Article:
The University of Tennessee, Knoxville edition, has gone bat-guano bug-eyed blub-blub-blub bonkers and asked that staff and students to “stop using ‘he’ and ‘she’ – and switch to ‘xe’, ‘zir’ and ‘xyr’ instead“.
According to the Daily Mail:
The Knoxville branch of the public university, which has 27,400 students, sent a memo round to its members filled with unusual new parts of speech to avoid referring to anybody’s gender.
According to a gay rights official at the university, the new language regime will make the university ‘welcoming and inclusive’ and stop people feeling ‘marginalized’.
The university published the instructions on its website on Wednesday after they were emailed to every member of the university by the institution’s Vice Chancellor for Diversity.
The kicker is that after this asininity was published and noticed by a remnant of the sane, this happened: “Officials have since insisted the the guidelines are not compulsory and that they do not want to ‘dictate speech’.”
They surely do want to dictate speech, which is why the guidelines, which are still posted on the university’s Office for Diversity and Inclusion site. The person responsible for the guidelines is one Donna Braquet, who is proud of having same-sex attraction to the point where she “runs the university’s Pride Center.”
The now-suggestions say:
In the first weeks of classes, instead of calling roll, ask everyone to provide their name and pronouns. This ensures you are not singling out transgender or non-binary students. The name a student uses may not be the one on the official roster, and the roster name may not be the same gender as the one the student now uses.
This practice works outside of the classroom as well. You can start meetings with requesting introductions that include names and pronouns, introduce yourself with your name and chosen pronouns, or when providing nametags, ask attendees to write in their name and pronouns.
Wait. Did she say non-binary students?
She did. That implies there are such things as binary students. Maybe the movie Tron was prescient after all.
Braquet writes as if speaking to idiots:
A few of the most common singular gender-neutral pronouns are they, them, their (used as singular), ze, hir, hirs, and xe, xem, xyr.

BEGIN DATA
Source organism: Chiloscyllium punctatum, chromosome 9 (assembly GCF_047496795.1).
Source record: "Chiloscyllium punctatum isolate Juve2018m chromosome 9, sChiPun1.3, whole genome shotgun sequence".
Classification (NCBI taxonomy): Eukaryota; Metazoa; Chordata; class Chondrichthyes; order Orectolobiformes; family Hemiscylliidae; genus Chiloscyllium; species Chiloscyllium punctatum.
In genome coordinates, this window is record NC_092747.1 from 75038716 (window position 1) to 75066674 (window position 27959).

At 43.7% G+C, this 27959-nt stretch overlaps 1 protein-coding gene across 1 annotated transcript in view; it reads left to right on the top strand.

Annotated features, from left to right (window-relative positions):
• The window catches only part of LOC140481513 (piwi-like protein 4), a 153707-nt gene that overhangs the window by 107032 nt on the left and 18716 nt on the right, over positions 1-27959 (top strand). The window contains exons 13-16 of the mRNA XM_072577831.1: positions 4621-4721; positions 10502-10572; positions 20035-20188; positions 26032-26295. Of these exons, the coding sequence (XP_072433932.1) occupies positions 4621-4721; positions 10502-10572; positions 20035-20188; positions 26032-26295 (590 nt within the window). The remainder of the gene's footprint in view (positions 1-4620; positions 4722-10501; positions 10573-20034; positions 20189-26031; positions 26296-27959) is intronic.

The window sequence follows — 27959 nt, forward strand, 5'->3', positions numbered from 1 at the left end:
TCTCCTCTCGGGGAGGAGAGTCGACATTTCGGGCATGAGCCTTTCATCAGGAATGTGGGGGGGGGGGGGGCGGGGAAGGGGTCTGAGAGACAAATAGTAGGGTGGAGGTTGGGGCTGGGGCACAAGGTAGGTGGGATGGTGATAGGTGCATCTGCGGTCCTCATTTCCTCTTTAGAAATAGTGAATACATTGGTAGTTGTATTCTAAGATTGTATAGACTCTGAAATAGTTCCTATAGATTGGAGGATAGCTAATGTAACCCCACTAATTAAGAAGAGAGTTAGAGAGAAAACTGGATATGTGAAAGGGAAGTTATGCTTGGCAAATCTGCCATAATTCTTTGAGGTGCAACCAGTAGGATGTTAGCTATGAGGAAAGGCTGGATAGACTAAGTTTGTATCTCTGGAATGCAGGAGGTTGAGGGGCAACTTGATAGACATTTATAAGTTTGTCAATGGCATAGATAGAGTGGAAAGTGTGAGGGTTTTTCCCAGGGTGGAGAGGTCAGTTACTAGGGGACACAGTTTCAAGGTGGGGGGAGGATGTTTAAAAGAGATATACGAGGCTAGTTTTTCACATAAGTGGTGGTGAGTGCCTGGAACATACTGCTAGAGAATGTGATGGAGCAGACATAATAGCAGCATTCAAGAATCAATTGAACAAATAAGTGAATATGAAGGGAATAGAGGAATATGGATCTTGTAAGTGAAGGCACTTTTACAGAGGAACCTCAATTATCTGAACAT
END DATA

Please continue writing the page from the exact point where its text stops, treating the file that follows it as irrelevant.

These may sound a little funny at first, but only because they are new. The she and he pronouns would sound strange too if we had been taught ze when growing up.
And this: “How do you know what pronoun someone uses?…you can always politely ask. ‘Oh, nice to meet you, [insert name]. What pronouns should I use?’ is a perfectly fine question to ask.”
Insert name. Why do I have the idea these are the very words she uses? And it’s pronouns plural, not pronoun singular. I wonder how the diverse Braquet would react if I insisted on the “pronoun” your majesty? It is my choice and how dare she question it?
Anyway, the trial balloon was shot down. According to the paper:
A statement from a university spokesman said: ‘We would like to offer clarification of the statements that have been made referring to gender-neutral language.
‘There is no mandate or official policy to use the language. The information provided in our Office of Diversity and Inclusion newsletter was offered as a resource to our campus community on inclusive practices.
‘We recognize that most people prefer to use the pronouns he and she; we do not dictate speech.’
Sounds like a close one. If nobody of sufficient authority had complained, as one state senator did, this perversion of the English language an assault on sanity might have been ensconced as official policy. And then it would have only been a matter of months until other universities followed Tennessee down the Happy Happy Trail.
Now it is perhaps only a matter of years.